Go to these various different arenas and tell the fans of these artists that the music isn't country. Or simply look through the comments that are already there on the subject.
And watch the fanboys and fangirls (hereafter referred to as F&F's) cry foul.
1) "Of course it's country! Why would it be labeled as country if it's not country?"
Of course. This is their first line of defense. The label tells all. The people who put out the music wouldn't lie to us. It's labeled as country, therefore it is country. Or better yet, the YouTube video told me it was country, so therefore, the same conclusion can be drawn. (Yes, I was in fact recently presented with such a statement on a YouTube comment.)
Of course, if you point out that you could just as easily upload a Yanni song to YouTube and call it heavy metal, they won't respond, and will just ignore you entirely.
2) "Country music has to change to survive."
Here's another classic defense from the F&F's. The old "music has to change and evolve" line. They love to spew this one. They really think they've put detractors in their place, because they think no one can argue against a natural cycle of change.
I posted about this back at the end of July. There is a world of difference between a natural evolution of a genre and abandonment of the genre altogether. A huge number of artists today have chosen the path of the latter and labeled it as the former. But you can't simply call music country when there's no connection to the roots and history of the music. Yes, there are country songs that have pop influences. Some of them are even good. But simply saying "country girl shake it for me" does not make a song country. Simply referencing the name of Johnny Cash does not make you a country artist, nor does wearing his t-shirt.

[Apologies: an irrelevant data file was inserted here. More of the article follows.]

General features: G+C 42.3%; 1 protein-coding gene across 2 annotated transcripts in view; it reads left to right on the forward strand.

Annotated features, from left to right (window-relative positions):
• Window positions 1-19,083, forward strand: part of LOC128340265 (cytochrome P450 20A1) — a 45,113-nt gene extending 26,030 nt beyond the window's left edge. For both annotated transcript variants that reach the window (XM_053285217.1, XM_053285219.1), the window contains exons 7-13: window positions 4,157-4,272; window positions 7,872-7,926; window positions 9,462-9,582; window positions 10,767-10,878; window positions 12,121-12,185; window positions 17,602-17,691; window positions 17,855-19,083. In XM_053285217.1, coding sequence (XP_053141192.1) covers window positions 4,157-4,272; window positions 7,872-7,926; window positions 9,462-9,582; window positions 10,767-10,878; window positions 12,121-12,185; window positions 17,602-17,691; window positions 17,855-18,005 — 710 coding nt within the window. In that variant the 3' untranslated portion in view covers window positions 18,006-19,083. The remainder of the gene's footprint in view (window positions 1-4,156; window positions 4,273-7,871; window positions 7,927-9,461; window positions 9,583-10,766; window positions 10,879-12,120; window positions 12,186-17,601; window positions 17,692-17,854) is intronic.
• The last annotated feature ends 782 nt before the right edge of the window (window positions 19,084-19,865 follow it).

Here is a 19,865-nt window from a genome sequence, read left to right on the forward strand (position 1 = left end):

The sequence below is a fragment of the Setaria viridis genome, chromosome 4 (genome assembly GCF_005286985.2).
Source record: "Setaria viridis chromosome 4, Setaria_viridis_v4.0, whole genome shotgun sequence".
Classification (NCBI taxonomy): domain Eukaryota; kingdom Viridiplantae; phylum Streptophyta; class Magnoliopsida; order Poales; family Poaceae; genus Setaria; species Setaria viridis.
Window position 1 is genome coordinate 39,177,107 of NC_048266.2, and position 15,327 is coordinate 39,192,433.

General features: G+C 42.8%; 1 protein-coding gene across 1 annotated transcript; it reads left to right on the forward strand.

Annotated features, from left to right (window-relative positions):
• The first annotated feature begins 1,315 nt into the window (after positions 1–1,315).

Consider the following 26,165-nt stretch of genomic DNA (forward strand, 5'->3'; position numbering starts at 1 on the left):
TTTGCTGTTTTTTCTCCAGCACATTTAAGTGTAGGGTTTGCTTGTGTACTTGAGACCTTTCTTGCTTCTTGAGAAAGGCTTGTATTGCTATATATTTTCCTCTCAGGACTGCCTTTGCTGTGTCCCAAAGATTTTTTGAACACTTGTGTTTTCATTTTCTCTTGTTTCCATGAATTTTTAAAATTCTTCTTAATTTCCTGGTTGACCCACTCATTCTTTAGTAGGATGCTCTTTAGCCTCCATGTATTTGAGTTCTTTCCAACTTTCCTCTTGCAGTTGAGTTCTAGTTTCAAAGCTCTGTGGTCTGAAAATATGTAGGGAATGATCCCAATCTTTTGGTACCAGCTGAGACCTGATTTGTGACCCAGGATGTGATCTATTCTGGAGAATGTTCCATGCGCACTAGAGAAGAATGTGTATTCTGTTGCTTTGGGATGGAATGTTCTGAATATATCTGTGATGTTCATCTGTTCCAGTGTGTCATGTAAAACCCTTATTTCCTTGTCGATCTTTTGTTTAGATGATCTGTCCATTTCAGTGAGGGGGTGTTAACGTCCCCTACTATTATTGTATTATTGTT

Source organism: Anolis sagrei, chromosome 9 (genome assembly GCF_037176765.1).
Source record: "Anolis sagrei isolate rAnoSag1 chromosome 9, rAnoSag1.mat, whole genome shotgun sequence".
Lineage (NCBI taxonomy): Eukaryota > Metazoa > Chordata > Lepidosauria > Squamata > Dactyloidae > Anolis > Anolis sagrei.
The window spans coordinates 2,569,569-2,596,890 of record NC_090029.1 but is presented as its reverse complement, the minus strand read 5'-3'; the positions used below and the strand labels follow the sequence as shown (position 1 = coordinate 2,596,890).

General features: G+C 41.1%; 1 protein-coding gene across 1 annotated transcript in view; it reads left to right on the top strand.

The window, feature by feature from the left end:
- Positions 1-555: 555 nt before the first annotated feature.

3) "Not all country music has to sound the same."
And no one ever claimed that it does have to sound the same. But this is falls into the same category as we just discussed. There are certain elements and styles that are consistent with country music. And there are certain elements and styles that make it clear and evident that a piece of music is not country.
Merle Haggard is not the same as Johnny Cash. Wade Bowen is not the same as George Strait. Hayes Carll is not the same as Jamey Johnson. But these artists all make music that is consistent with country music, that is connected to its roots, all while maintaining its own style.
4) "If you don't like it, don't listen."
This is another favorite argument of F&F's. Derek over at Country Perspective discussed this argument in a recent post, so instead of going into this one, I've linked to that article. Please go read it, if you haven't already.
4) "Genre is irrelevant. There's only two kinds of music, good music, and bad music."
This is of course the fall-back argument of F&F's. Why does genre matter? It only matters if you like the music or not.
And this is where I want to get into the meat of this post.